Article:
Last year, a Schwarzenegger-appointed panel recommended changing how the state moves water through the delta. A separate state-federal task force also has suggested finding a new way to send water south to protect wildlife and ensure reliable water deliveries.

Reengineering the water-delivery system is a top priority of the Schwarzenegger administration and the nation's largest provider of treated drinking water, the Metropolitan Water District of Southern California. About a third of the water distributed to 18 million Californians by the district passes through the delta.

"If you're going to truly achieve water supply reliability and restoration of the delta, you've got to change where you divert water from the delta," said Roger Patterson, the district's assistant general manager.

The federal government curtailed delta pumping after a federal judge blamed state and federal water operations for some of the declines of the threatened delta smelt and endangered salmon.

Meanwhile, sport-fishing groups and environmentalists, bolstered by the federal court decisions, are demanding that habitat for the more than 750 species of wildlife be improved in the delta and its tributaries. Some also worry that building a canal to reroute fresh water will degrade delta water quality and lead to further declines of its fish and other species.

Assembly Speaker Karen Bass and Senate President Pro Tem Darrell Steinberg, both Democrats, have said they hope to reach a water deal with the governor by Sept. 11, the end of the legislative session.

Steinberg, of Sacramento, said lawmakers are under pressure this year to overcome the complications that have stalled past negotiations. Schwarzenegger also would like to claim a victory on water before he leaves office in January 2011.

"I think there is an even greater recognition that we must take action to solve California's water challenges," Steinberg said. "This is an opportunity to achieve something positive for California and to build."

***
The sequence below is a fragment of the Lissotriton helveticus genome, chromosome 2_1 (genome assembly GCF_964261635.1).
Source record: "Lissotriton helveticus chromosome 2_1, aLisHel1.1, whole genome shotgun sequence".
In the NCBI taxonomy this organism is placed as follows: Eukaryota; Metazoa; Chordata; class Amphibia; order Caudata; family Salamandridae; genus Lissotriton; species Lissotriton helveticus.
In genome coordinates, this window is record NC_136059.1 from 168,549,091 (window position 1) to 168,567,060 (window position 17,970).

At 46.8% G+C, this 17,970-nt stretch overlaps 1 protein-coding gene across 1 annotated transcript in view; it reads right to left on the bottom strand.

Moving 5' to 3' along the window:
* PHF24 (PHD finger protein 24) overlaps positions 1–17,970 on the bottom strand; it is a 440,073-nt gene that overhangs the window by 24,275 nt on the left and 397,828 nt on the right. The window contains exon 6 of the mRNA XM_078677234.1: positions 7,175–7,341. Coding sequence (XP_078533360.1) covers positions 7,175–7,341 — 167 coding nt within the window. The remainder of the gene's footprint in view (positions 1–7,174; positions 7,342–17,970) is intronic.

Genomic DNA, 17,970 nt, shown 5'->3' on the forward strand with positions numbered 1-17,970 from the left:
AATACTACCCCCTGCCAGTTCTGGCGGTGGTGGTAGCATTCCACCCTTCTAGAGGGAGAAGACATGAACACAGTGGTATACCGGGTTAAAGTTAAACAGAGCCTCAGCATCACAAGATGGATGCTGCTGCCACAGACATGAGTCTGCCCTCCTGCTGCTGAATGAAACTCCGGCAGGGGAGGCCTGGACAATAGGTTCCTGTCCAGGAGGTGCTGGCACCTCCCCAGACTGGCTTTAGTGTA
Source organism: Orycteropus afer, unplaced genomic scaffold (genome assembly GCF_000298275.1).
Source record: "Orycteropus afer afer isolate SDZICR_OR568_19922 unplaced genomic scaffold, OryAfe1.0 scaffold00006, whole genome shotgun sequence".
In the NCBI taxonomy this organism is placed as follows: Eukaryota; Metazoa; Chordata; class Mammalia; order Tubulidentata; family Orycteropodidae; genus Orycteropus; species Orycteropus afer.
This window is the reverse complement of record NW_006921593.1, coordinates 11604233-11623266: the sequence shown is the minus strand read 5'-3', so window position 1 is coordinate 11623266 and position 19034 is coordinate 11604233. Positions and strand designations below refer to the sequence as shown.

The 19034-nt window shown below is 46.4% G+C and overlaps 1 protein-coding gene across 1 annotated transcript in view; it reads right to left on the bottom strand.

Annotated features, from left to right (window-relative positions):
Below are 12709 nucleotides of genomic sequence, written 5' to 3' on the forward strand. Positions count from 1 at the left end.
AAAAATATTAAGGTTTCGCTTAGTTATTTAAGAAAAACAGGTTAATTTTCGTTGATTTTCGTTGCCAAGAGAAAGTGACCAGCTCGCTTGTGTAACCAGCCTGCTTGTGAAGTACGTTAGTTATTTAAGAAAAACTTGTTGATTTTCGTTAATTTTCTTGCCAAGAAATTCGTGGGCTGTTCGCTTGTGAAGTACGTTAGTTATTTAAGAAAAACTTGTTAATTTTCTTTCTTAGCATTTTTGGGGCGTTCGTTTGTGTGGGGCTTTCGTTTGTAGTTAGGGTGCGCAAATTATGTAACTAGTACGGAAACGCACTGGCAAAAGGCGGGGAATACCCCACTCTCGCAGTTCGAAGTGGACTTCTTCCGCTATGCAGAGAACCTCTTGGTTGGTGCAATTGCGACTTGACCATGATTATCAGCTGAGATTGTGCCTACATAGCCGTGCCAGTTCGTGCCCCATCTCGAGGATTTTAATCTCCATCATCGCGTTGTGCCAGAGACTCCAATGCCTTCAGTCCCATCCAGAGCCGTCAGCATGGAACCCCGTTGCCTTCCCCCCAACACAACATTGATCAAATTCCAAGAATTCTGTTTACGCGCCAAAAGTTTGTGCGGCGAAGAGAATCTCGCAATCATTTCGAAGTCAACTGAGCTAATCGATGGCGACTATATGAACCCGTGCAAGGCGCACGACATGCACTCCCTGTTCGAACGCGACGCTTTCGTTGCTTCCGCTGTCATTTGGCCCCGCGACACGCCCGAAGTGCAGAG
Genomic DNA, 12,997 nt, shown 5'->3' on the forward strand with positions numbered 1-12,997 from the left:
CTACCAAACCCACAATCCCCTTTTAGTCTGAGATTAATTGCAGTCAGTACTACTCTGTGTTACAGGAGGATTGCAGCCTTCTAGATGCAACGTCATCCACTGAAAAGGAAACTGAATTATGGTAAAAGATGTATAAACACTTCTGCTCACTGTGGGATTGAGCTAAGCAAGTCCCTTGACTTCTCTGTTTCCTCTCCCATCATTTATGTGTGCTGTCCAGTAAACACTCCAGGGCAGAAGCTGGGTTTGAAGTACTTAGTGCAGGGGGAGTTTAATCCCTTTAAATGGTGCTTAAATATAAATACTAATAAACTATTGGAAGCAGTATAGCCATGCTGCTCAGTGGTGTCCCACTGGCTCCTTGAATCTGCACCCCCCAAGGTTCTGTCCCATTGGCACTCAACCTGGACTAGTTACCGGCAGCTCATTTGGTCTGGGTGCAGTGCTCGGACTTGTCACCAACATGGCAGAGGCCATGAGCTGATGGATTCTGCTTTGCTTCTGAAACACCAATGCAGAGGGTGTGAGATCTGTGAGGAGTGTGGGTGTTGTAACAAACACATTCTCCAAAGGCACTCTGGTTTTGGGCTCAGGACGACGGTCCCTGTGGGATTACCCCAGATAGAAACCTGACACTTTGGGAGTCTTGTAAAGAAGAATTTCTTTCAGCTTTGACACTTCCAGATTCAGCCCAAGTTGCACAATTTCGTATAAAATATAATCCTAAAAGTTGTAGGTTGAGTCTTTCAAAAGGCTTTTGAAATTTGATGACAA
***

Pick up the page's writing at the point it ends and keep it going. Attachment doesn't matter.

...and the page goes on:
A joint Assembly-Senate working group, which included lawmakers from both parties, has written a package of bills intended to restart water discussions.

Many of the reforms could be adopted directly by the Legislature and signed by the governor. Any proposal that requires money would have to win voter approval, leading the governor and lawmakers to consider a 2010 ballot measure.

Democrats have proposed rethinking how the state manages the delta, a fragile maze of levees, islands, river channels and sloughs that channel water from the Sacramento and San Joaquin rivers to massive pumping plants. Those plants send drinking water to farms and roughly 25 million Californians in the south and San Francisco Bay area.

The 1,153-square-mile delta covers a land mass about the size of Rhode Island.

Democratic lawmakers want to create an independent, seven-member council to oversee habitat restoration and decide whether a new system to move water through or around the delta is needed.

In its current form, the Democrats' package is missing key elements long advocated by Republicans.

It omits authorization for new dams, as well as a bond proposal to pay for the long list of projects lawmakers envision. That's a deal-breaker for Sen. Dave Cogdill, a Republican from Modesto who has seen farmers in his Central Valley district fallow their fields this year because they are not receiving enough water.